Are you entering the packaging market? According to Smithers Pira, it will have become a routine application for the digital wide-format community by 2021.
Wide-format inkjet set to open new market in packaging
An array of new opportunities is opening up for wide-format inkjet vendors and press operators across the next five years according to the latest research from Smithers Pira. Over this
period one segment that will significantly open up is packaging, which represents nearly half of a world market for print and printed packaging on all platforms.
In ‘The Future of Global Inkjet Printing to 2021’, Smithers tracks this evolution through a global market worth $61.9 billion in 2016. Prospects for growth in all sectors are very positive with inkjet volume forecast to grow by an average of 12.7% year-on-year between 2016 and 2021, and 8.7% in value terms - with much of the value coming from large printer installations.
Testament to the expansion in this market is the arrival of more flatbed machines - typically working across a 1.6m x 3.2m bed - and an associated boost in speed, with up to 1,000m² reported on HP’s Scitex 1700. This is also an arena for innovation with, for example, Durst developing a hybrid UV-water ink system (as demonstrated at Fespa 2015) as an alternative to today’s UV solutions and enabling print at low temperature (40°C) on flexible and rigid plastic substrates.
Market penetration of all segments of the print market is not uniform for inkjet however. While digital is well established in advertising (38% by value in 2015) and graphics (34%) applications, its share in publication print is much less (7.5%) and is less again in the most lucrative - packaging (2.5%).
Inkjet does offer some unique benefits to packaging printers. Its ability to version stock - first witnessed in point-of-sale display jobs - of course allows brands to better engage with custoers, and legitimise the cost premium associated with digital prints. Its fast turnaround allows more flexibility for the print service provider, especially lower stock holding requirements, which in turn is helping to develop a print-on-demand model for this segment. This final step is being buttressed by the increasing availability of Web-to-print portals.
The proposition for mass-market value-added inkjet prints in packaging in 2014-2015 been comprehensively demonstrated in labelling on narrow web prints - most conspicuously with Coco-Cola’s ‘Share a Coke’ promotions produced on HP’s Indigo WS6600 machines.
Smithers forecasts steady growth in the packaging segment with more and bigger presses being sold through to the end of the decade - colour presses up to 2.8m-wide tailored to a range of substrates expected by 2021. The two segments where penetration is likely to be seen first are corrugated and folding cartons.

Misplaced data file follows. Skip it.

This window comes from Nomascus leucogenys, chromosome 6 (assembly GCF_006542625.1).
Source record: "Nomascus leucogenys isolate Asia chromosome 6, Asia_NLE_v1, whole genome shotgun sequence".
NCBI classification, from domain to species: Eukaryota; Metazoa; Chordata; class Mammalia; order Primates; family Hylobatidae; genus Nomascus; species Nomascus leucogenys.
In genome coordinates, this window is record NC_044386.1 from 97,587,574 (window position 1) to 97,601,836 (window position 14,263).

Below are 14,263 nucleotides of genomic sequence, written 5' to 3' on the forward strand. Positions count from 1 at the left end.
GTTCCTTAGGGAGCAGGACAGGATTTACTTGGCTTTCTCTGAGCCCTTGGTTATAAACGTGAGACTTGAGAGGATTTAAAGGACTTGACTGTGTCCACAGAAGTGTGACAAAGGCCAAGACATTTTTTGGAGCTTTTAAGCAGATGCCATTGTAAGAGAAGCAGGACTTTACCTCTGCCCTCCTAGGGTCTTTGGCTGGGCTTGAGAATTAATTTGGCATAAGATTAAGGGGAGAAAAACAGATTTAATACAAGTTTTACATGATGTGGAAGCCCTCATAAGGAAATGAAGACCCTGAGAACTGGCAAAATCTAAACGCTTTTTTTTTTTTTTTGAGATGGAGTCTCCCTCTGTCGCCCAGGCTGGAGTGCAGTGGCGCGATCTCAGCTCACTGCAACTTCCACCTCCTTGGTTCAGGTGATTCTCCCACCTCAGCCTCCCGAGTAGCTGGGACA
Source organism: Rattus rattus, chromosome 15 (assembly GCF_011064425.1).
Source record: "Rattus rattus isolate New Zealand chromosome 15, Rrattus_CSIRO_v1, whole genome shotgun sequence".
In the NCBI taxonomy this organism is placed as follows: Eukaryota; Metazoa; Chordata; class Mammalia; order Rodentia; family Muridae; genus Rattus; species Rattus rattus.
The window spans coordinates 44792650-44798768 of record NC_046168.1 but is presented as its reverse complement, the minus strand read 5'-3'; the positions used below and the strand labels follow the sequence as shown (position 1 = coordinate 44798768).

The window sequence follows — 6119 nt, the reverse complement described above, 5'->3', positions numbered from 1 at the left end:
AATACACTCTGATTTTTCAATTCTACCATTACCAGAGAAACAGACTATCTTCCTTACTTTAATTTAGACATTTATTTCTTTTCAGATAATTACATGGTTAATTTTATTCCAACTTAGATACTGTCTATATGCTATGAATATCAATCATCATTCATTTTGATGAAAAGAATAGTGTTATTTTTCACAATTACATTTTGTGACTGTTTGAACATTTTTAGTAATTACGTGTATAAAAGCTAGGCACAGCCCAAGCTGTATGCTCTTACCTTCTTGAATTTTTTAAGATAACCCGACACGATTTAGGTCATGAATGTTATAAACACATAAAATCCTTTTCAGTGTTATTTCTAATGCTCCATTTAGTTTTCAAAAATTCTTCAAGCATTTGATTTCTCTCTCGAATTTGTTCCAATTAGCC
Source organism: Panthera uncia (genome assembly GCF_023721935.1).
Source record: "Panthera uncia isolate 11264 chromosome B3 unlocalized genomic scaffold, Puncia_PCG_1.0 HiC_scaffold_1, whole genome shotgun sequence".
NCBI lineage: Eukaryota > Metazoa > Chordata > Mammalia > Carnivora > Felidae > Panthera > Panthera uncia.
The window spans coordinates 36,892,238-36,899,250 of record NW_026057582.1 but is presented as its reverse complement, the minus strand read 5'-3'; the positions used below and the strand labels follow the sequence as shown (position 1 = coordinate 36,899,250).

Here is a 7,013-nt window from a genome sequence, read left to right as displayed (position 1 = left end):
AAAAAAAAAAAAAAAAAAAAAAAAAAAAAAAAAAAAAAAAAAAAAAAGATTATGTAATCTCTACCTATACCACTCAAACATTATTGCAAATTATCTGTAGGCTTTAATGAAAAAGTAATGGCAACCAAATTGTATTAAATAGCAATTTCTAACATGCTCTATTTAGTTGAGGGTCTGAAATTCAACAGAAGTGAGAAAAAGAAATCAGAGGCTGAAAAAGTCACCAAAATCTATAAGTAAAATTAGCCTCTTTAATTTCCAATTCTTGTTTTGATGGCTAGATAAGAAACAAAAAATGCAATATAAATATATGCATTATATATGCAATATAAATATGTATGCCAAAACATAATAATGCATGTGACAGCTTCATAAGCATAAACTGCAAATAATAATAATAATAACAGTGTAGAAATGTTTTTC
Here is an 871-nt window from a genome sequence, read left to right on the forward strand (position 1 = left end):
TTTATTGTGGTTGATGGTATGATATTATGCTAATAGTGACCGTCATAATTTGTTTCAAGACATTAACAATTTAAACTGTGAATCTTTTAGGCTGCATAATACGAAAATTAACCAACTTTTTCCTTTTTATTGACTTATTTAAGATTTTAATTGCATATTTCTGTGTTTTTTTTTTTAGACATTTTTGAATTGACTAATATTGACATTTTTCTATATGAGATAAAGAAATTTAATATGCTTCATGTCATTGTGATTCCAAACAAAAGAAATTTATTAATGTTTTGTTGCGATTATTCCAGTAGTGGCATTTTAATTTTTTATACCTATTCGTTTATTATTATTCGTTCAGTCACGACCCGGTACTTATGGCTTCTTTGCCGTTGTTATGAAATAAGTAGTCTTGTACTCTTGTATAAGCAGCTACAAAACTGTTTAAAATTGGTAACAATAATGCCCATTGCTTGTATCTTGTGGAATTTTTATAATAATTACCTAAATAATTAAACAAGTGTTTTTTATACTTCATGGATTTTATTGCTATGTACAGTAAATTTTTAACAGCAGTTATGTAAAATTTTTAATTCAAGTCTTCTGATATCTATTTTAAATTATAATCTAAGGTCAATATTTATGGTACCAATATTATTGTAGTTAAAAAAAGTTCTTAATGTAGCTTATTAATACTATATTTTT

Press builders are diversifying in the corrugated segment offering bespoke flatbed configurations for producing packs with high quality graphics. This trend aligns with the wider use of shelf - or retail-ready packaging - where the secondary transport packaging itself is used on the shop floor - and the need for products to differentiate themselves as retail spaces become more visually competitive.
The shape of things to come is evident in the T1100 Simplex, a 2.8m-wide, high-speed inkjet web press for printing corrugated linerboard. A joint development between KBA and HP which premiered in April 2015, the 183m/min machine has now had its first installation in the UK with DS Smith.
Folding cartons present a strong opportunity for digital presses as they tap several luxury packaging applications, providing an entrée towards mass markets in the future. This packaging format is being directly targeted by Landa’s Nanography. Using a proprietorial Nano-droplet print technology its initial single-sided, 1,080mm-wide, B1 format Nano graphic S10 are now poised to enter the market for posters and point-of-sale jobs; as well as, cartons where it hopes to capitalise on the current gap between long-run offset and short-run digital production.
As demand for inkjet in packaging develops it will prompt substrate suppliers to evolve more media optimised for these presses, as well as dedicated handling, coating equipment and new decorative solutions. The latter are particularly valuable in luxury packaging segments, with the likes of Scodix’s Rainbow glittering platform; and a new Nano-Metallography technology from Landa - due to debut at Drupa 2016 - that the developer claims will be half the price of existing cold foiling for metal effects.
Simultaneously ink technology will take steps forward offering improved gamut, especially when combined with new coating systems.
By 2021 Smithers estimates that packaging will have become a routine application for the digital wide-format community, with output indistinguishable from litho, gravure and top-end flexo. As this happens inkjet systems, with its various advantages, will progressively take more medium length jobs shift off analogue competitors - creating as it does so a further impetus for investment in bigger faster machines and creating new business models.